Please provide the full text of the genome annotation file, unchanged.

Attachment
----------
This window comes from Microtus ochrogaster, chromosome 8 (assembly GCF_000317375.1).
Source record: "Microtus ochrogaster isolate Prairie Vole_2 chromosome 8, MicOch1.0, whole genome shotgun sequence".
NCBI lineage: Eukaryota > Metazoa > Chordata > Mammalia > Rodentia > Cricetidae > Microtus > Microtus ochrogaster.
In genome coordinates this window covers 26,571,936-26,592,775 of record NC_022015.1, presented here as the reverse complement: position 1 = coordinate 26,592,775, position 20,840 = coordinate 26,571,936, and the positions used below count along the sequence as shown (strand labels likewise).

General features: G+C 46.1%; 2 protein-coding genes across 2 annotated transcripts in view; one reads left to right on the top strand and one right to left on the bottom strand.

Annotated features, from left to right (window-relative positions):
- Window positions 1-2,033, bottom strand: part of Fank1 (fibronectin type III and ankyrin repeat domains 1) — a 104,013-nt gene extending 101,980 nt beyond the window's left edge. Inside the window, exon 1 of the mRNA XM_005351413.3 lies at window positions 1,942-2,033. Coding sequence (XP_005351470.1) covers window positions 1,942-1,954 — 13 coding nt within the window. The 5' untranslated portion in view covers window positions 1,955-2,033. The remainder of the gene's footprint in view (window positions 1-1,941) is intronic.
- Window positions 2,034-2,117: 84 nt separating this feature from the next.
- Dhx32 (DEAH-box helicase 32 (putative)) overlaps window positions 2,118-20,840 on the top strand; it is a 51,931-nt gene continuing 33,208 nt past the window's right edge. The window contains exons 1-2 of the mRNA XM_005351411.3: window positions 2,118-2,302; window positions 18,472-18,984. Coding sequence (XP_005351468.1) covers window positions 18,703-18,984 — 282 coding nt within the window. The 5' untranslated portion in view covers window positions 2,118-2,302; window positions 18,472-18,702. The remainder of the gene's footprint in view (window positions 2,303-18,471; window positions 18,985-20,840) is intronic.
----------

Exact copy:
This window comes from Microtus ochrogaster, chromosome 8 (assembly GCF_000317375.1).
Source record: "Microtus ochrogaster isolate Prairie Vole_2 chromosome 8, MicOch1.0, whole genome shotgun sequence".
NCBI lineage: Eukaryota > Metazoa > Chordata > Mammalia > Rodentia > Cricetidae > Microtus > Microtus ochrogaster.
In genome coordinates this window covers 26,571,936-26,592,775 of record NC_022015.1, presented here as the reverse complement: position 1 = coordinate 26,592,775, position 20,840 = coordinate 26,571,936, and the positions used below count along the sequence as shown (strand labels likewise).

General features: G+C 46.1%; 2 protein-coding genes across 2 annotated transcripts in view; one reads left to right on the top strand and one right to left on the bottom strand.

Annotated features, from left to right (window-relative positions):
- Window positions 1-2,033, bottom strand: part of Fank1 (fibronectin type III and ankyrin repeat domains 1) — a 104,013-nt gene extending 101,980 nt beyond the window's left edge. Inside the window, exon 1 of the mRNA XM_005351413.3 lies at window positions 1,942-2,033. Coding sequence (XP_005351470.1) covers window positions 1,942-1,954 — 13 coding nt within the window. The 5' untranslated portion in view covers window positions 1,955-2,033. The remainder of the gene's footprint in view (window positions 1-1,941) is intronic.
- Window positions 2,034-2,117: 84 nt separating this feature from the next.
- Dhx32 (DEAH-box helicase 32 (putative)) overlaps window positions 2,118-20,840 on the top strand; it is a 51,931-nt gene continuing 33,208 nt past the window's right edge. The window contains exons 1-2 of the mRNA XM_005351411.3: window positions 2,118-2,302; window positions 18,472-18,984. Coding sequence (XP_005351468.1) covers window positions 18,703-18,984 — 282 coding nt within the window. The 5' untranslated portion in view covers window positions 2,118-2,302; window positions 18,472-18,702. The remainder of the gene's footprint in view (window positions 2,303-18,471; window positions 18,985-20,840) is intronic.